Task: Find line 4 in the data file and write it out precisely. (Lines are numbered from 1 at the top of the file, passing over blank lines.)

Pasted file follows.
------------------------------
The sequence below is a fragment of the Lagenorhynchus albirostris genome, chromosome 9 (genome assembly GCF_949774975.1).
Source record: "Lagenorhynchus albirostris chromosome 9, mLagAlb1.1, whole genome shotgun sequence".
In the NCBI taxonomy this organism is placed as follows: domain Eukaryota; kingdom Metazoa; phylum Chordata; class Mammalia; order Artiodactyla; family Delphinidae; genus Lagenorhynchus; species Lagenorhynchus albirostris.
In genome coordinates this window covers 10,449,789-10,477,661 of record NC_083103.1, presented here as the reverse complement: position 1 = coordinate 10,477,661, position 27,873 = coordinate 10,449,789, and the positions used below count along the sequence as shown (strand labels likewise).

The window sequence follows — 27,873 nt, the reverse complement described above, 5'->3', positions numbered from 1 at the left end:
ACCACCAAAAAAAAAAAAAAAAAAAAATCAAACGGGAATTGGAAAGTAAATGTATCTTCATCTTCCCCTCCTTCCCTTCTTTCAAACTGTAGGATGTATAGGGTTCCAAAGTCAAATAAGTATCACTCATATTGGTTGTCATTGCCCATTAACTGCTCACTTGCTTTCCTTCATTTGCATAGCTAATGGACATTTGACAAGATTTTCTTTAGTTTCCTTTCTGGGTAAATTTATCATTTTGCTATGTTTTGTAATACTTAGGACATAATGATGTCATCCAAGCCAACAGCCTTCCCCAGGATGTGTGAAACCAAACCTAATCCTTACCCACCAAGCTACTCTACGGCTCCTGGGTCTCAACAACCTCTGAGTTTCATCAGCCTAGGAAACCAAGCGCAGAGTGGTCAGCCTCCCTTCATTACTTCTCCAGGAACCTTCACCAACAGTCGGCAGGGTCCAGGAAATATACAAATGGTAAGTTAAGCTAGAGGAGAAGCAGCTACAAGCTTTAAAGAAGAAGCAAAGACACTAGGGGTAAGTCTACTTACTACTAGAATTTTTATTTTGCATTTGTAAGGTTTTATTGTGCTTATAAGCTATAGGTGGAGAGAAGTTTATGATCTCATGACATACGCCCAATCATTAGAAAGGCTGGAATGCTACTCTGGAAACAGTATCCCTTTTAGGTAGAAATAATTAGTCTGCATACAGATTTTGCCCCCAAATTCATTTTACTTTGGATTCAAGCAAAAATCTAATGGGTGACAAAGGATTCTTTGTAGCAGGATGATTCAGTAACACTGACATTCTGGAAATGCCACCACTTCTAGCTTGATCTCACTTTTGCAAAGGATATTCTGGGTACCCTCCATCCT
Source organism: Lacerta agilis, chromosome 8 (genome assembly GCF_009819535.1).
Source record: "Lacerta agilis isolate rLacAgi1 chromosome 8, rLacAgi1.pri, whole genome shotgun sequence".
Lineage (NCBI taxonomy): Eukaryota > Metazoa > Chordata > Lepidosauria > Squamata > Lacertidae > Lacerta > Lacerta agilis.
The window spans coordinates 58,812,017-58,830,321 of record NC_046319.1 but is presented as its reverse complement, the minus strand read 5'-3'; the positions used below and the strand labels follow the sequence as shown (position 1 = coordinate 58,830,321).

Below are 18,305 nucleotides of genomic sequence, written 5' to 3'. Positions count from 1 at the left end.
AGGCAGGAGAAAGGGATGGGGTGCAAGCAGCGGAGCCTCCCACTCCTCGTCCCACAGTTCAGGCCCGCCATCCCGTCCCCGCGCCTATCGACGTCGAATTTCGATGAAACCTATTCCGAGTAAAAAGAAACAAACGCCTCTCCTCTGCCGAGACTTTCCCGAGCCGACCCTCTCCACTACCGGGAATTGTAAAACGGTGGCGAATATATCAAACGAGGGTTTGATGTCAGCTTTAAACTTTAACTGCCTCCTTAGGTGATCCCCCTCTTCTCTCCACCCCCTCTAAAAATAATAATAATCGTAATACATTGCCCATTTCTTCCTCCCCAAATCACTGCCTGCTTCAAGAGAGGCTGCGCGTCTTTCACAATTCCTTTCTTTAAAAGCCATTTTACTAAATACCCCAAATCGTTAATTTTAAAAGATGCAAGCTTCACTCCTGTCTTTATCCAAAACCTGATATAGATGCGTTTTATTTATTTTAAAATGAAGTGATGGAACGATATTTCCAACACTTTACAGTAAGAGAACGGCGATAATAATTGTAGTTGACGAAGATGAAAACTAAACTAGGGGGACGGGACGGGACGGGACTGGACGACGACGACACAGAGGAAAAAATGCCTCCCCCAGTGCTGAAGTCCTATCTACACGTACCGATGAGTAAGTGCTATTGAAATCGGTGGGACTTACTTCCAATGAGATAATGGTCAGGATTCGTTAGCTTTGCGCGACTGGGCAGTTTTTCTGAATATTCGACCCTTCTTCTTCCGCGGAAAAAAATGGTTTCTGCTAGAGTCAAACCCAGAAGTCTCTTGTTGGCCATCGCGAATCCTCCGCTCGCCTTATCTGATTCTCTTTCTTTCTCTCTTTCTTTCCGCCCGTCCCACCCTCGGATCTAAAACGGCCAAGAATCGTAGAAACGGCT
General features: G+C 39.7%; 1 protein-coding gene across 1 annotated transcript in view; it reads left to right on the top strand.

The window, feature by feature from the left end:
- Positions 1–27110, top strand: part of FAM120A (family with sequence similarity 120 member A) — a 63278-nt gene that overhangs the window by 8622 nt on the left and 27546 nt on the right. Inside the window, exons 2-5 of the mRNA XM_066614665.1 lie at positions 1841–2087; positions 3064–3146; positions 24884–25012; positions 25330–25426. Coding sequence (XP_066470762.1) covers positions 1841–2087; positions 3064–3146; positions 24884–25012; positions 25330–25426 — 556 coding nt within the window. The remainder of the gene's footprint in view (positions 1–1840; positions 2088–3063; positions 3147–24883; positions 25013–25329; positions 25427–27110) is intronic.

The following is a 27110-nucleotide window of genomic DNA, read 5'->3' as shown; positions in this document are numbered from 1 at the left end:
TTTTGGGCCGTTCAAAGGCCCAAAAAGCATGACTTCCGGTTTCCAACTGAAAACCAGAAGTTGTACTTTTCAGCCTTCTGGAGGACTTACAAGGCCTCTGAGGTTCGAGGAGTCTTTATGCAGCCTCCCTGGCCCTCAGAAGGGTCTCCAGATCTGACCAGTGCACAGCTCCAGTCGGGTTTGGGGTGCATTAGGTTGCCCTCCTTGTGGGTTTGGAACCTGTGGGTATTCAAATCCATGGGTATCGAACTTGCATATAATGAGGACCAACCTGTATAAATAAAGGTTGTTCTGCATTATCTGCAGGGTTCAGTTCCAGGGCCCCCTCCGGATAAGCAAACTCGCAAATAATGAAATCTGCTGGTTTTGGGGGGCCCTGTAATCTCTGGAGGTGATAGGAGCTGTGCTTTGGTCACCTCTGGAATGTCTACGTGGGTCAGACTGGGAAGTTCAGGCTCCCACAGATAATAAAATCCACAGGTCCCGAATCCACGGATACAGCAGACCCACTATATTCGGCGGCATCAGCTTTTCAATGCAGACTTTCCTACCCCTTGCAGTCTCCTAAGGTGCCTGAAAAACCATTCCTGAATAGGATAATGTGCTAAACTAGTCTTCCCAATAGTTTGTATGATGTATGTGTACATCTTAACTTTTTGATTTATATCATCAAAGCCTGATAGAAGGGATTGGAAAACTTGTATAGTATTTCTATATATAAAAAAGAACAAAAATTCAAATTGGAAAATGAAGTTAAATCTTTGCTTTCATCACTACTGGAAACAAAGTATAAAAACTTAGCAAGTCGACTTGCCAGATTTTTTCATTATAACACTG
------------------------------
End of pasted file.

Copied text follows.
In genome coordinates this window covers 10,449,789-10,477,661 of record NC_083103.1, presented here as the reverse complement: position 1 = coordinate 10,477,661, position 27,873 = coordinate 10,449,789, and the positions used below count along the sequence as shown (strand labels likewise).